My son is almost halfway finished with middle school, and there are still moments I lament the good ol’ elementary school days.
I miss receiving a class roster with a tidy list of 22 or 23 students, most of whom we already knew from the neighborhood or previous grades.
I miss knowing most of the parents, too — even if some conversations took place only at pickup, assemblies and classroom parties.
I miss less exhausting homework loads.
Middle school requires giving up a lot of control. It requires trust in your child’s ability to make decisions, to choose friends, to implement a whole list of life lessons you’ve been doling out for more than a decade.
Cooper was ready for the transition just in time, even if I was dragging my feet.
Ever since, I’ve been trying to let go of wishing it were different — a task made easier with Cooper fully embracing the experience.
Sometimes, though not as often as in elementary school, I get glimpses of middle- school Cooper in his environment. Last week I helped chaperone the annual costume party sponsored by our middle school’s music department.
It’s a busy season for middle school band students. They perform at some football games and pep rallies. They meet before or after school for sectional practice. They are prepping for contests.
The day of the costume party, Cooper didn’t come home from school, instead staying after to practice for all-region tryouts. I arrived in the band hall minutes before my volunteer shift, to hand off his costume.
The cavernous rooms hosted a gaggle of laughing adolescents. They were milling about, shelving instruments, gobbling pizza.
The joy was palpable. Contagious.
I couldn’t spy Cooper at first, so I asked a similarly lanky fellow, who pointed me in the right direction.
There was my son, smiling, joking, chatting with fellow clarinetists.
He looked like he belonged.
I left him and his scarecrow costume with his people and reported to my assigned station: the Monster Walk. For the next two hours, I helped run the game, like a traditional cakewalk but with trinkets instead of pastry.
I recognized some students under their makeup and masks — kids from elementary school, our neighborhood or previous band events. Most, though, were strangers. Polite, but strangers nonetheless.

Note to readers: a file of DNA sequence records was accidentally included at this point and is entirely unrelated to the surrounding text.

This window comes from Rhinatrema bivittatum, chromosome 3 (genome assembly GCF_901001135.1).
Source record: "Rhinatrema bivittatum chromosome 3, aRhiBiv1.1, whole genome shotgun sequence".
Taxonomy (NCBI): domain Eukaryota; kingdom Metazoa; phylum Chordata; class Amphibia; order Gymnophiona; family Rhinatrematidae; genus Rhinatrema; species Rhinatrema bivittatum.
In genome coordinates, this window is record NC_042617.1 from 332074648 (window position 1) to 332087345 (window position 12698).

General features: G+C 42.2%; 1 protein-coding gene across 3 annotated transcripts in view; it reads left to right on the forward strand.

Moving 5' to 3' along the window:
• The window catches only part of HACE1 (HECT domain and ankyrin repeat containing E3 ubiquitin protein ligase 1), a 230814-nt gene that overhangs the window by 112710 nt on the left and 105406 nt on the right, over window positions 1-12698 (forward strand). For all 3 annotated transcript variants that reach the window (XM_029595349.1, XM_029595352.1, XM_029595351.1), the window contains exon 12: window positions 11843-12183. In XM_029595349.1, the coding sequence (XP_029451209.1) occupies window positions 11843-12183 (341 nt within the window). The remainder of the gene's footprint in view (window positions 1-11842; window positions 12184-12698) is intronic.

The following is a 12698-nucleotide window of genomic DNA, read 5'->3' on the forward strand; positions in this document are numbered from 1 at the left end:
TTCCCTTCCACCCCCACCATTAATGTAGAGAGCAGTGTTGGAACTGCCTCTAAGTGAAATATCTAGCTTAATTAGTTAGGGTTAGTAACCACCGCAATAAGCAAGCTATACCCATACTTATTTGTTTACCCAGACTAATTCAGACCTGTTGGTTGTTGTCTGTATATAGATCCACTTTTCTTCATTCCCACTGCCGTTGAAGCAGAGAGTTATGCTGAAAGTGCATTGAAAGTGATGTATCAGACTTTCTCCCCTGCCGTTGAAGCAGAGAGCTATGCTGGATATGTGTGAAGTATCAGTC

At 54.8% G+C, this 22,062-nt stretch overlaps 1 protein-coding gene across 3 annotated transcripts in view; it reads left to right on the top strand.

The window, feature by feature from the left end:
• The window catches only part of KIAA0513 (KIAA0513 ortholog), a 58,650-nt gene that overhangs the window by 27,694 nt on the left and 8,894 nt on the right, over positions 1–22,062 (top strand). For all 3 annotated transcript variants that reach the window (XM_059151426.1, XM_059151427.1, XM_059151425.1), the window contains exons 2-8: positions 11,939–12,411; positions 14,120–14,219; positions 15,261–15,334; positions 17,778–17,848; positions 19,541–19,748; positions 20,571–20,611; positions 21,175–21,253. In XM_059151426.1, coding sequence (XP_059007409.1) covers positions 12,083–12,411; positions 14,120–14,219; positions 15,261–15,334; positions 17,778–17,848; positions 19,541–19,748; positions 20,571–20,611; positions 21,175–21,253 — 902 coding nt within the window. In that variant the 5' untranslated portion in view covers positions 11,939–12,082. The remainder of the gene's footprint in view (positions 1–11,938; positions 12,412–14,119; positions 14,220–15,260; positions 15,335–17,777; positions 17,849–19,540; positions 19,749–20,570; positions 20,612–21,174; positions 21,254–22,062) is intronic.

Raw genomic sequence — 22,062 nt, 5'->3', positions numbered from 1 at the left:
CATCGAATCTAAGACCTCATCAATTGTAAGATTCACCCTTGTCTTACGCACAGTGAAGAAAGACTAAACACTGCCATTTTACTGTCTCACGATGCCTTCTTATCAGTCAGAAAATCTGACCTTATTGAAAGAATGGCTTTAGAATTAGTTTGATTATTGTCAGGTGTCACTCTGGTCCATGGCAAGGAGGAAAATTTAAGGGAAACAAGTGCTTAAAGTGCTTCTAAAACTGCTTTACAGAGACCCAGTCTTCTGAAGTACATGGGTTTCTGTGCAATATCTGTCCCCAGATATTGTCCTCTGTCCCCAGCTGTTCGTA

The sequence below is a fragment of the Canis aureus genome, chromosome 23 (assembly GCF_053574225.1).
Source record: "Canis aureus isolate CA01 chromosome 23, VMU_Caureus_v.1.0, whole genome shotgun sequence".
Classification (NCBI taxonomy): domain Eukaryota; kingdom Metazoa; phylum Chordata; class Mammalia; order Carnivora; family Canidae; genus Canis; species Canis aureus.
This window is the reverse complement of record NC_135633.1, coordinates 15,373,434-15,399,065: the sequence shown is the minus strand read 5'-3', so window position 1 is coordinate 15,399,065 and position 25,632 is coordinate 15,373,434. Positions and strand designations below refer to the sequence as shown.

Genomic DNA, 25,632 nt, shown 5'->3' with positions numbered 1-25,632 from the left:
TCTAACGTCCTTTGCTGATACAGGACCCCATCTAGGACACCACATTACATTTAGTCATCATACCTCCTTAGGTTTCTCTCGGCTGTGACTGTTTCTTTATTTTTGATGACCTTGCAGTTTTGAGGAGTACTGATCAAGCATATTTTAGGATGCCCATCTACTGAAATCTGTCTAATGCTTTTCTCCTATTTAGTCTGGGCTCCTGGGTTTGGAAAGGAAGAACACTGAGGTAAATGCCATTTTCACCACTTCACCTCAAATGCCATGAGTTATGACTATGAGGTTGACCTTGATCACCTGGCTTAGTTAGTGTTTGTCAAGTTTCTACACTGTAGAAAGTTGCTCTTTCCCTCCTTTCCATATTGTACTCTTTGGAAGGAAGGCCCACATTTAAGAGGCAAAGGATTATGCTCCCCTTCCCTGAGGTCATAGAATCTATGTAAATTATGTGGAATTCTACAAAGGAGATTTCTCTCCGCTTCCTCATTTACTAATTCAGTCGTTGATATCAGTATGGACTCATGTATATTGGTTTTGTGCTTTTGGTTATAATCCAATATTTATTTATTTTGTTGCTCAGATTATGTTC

I’d occasionally see Cooper walking by with a clump of friends, some of them also unknown to me. He’d smile and wave and keep moving.
I was an outsider, an observer, a foreigner. And yet I felt completely at ease.
No, I don’t know the name of every student in seventh grade or even every student in Cooper’s classes. But I know my son well enough to know that he gravitates toward peers who are kind, responsible and respectful (at least as consistently as seventh-graders can manage).
I find comfort in the middle school band, his chosen school family. It’s a group of kids who, in general, are studious, quick-witted and fun without being outrageous. They are learning how to work as a team as well as improve individual skills in a healthy, competitive environment.
It’s a group of friends found through common interest and values — much like my adult friends.
My son is more than halfway to adulthood himself. It’s no doubt time for him to create relationships outside the safe cocoon of our home and neighborhood. It’s developmentally appropriate for him to form friendships independent of the family, to rely upon those friends for emotional support (and sometimes for help with homework).
The days of rosters and me knowing every peer by name are long gone, swallowed up by my son’s growing world. It’s a world I’m delighted to be a part of — even when I’m on the periphery.
Tyra Damm is a Briefing columnist. Email her at firstname.lastname@example.org.
|Cooper and Katie after his first band performance at a football game|